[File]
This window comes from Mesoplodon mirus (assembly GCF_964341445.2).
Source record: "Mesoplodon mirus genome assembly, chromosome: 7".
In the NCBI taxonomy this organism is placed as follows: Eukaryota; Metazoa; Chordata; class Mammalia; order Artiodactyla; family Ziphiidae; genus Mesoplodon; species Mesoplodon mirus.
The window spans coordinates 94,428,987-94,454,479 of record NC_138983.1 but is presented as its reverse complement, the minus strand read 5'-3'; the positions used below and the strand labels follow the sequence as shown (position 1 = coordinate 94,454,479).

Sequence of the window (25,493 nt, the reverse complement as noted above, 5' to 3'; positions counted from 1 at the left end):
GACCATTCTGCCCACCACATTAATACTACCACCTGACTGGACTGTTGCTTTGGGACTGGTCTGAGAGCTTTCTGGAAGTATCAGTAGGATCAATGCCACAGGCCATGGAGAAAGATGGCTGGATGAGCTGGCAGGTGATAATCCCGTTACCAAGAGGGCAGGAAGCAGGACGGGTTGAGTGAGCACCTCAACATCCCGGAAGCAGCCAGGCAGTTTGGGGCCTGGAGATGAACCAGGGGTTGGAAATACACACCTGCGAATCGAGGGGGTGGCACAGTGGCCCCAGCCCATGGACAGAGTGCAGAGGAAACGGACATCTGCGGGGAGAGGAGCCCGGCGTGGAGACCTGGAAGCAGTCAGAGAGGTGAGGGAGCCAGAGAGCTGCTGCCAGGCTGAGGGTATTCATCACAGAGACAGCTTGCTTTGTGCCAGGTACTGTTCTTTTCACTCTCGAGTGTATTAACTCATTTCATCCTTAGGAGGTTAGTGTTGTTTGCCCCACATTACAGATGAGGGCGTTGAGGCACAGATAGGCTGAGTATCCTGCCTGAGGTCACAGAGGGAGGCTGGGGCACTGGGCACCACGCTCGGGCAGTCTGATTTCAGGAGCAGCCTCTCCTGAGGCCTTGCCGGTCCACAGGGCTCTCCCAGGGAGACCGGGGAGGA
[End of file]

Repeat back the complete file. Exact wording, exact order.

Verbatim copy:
This window comes from Mesoplodon mirus (assembly GCF_964341445.2).
Source record: "Mesoplodon mirus genome assembly, chromosome: 7".
In the NCBI taxonomy this organism is placed as follows: Eukaryota; Metazoa; Chordata; class Mammalia; order Artiodactyla; family Ziphiidae; genus Mesoplodon; species Mesoplodon mirus.
The window spans coordinates 94,428,987-94,454,479 of record NC_138983.1 but is presented as its reverse complement, the minus strand read 5'-3'; the positions used below and the strand labels follow the sequence as shown (position 1 = coordinate 94,454,479).

Sequence of the window (25,493 nt, the reverse complement as noted above, 5' to 3'; positions counted from 1 at the left end):
GACCATTCTGCCCACCACATTAATACTACCACCTGACTGGACTGTTGCTTTGGGACTGGTCTGAGAGCTTTCTGGAAGTATCAGTAGGATCAATGCCACAGGCCATGGAGAAAGATGGCTGGATGAGCTGGCAGGTGATAATCCCGTTACCAAGAGGGCAGGAAGCAGGACGGGTTGAGTGAGCACCTCAACATCCCGGAAGCAGCCAGGCAGTTTGGGGCCTGGAGATGAACCAGGGGTTGGAAATACACACCTGCGAATCGAGGGGGTGGCACAGTGGCCCCAGCCCATGGACAGAGTGCAGAGGAAACGGACATCTGCGGGGAGAGGAGCCCGGCGTGGAGACCTGGAAGCAGTCAGAGAGGTGAGGGAGCCAGAGAGCTGCTGCCAGGCTGAGGGTATTCATCACAGAGACAGCTTGCTTTGTGCCAGGTACTGTTCTTTTCACTCTCGAGTGTATTAACTCATTTCATCCTTAGGAGGTTAGTGTTGTTTGCCCCACATTACAGATGAGGGCGTTGAGGCACAGATAGGCTGAGTATCCTGCCTGAGGTCACAGAGGGAGGCTGGGGCACTGGGCACCACGCTCGGGCAGTCTGATTTCAGGAGCAGCCTCTCCTGAGGCCTTGCCGGTCCACAGGGCTCTCCCAGGGAGACCGGGGAGGA